Here’s a rule:
Semicolons separate independent clauses.
Commas separate parts of a sentence.
An independent clause is a sentence that happens to be attached to another sentence. An independent clause has its own subject and verb, and could stand alone. In fact, the decision as to whether to make something a stand-alone sentence or an independent clause is often a matter of preference—the choice can affect the tone of the writing, but both choices are grammatical.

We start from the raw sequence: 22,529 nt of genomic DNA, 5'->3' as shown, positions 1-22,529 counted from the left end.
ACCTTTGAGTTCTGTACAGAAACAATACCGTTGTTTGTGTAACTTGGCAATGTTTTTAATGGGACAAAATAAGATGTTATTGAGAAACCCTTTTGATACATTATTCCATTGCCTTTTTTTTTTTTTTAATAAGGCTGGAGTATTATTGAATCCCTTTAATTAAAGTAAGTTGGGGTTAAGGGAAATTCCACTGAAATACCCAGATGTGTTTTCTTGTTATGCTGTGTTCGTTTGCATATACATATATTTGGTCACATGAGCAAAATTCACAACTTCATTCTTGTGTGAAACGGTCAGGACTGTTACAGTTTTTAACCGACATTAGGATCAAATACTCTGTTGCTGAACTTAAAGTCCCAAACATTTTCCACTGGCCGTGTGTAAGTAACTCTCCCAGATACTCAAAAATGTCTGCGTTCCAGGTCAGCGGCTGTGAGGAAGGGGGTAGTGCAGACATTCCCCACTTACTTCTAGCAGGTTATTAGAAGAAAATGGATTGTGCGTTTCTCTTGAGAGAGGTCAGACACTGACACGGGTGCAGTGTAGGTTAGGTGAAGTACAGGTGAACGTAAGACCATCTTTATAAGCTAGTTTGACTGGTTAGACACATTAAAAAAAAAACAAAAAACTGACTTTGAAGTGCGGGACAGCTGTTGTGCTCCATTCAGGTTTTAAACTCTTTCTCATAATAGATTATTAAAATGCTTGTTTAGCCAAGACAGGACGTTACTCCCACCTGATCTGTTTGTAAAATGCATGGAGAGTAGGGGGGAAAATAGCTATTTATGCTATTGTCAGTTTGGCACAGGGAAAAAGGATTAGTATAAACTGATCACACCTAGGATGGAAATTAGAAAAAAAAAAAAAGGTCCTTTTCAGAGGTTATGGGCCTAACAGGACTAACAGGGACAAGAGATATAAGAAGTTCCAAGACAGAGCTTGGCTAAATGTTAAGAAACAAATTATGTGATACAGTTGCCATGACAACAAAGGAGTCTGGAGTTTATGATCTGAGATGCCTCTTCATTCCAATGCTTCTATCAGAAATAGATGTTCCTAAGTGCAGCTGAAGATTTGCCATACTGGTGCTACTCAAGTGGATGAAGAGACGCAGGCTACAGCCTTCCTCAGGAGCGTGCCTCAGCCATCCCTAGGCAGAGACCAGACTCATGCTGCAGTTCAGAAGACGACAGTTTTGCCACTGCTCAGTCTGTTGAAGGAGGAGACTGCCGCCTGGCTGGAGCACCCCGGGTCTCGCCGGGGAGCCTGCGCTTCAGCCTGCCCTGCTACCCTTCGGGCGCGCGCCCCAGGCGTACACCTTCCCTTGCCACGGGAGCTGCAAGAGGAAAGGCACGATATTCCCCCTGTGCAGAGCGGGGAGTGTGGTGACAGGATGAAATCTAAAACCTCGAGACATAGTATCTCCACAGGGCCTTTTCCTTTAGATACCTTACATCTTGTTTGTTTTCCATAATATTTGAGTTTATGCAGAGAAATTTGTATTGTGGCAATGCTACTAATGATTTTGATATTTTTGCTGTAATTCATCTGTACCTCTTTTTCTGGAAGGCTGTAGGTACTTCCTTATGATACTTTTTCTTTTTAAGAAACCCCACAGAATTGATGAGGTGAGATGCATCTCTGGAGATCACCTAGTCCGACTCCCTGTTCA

Here’s a sentence that gets it wrong:
A transition is a one-way link, if an issue moves back and forth between two statuses; two transitions should be created.
That comma should be a semicolon. Even a period would work. And that semicolon should be a comma. The “if…” part goes with what follows; it’s a dependent clause (called a protasis, if you want to know the technical term). So here’s what the sentence should look like:
A transition is a one-way link; if an issue moves back and forth between two statuses, two transitions should be created.
Feels better now, doesn’t it?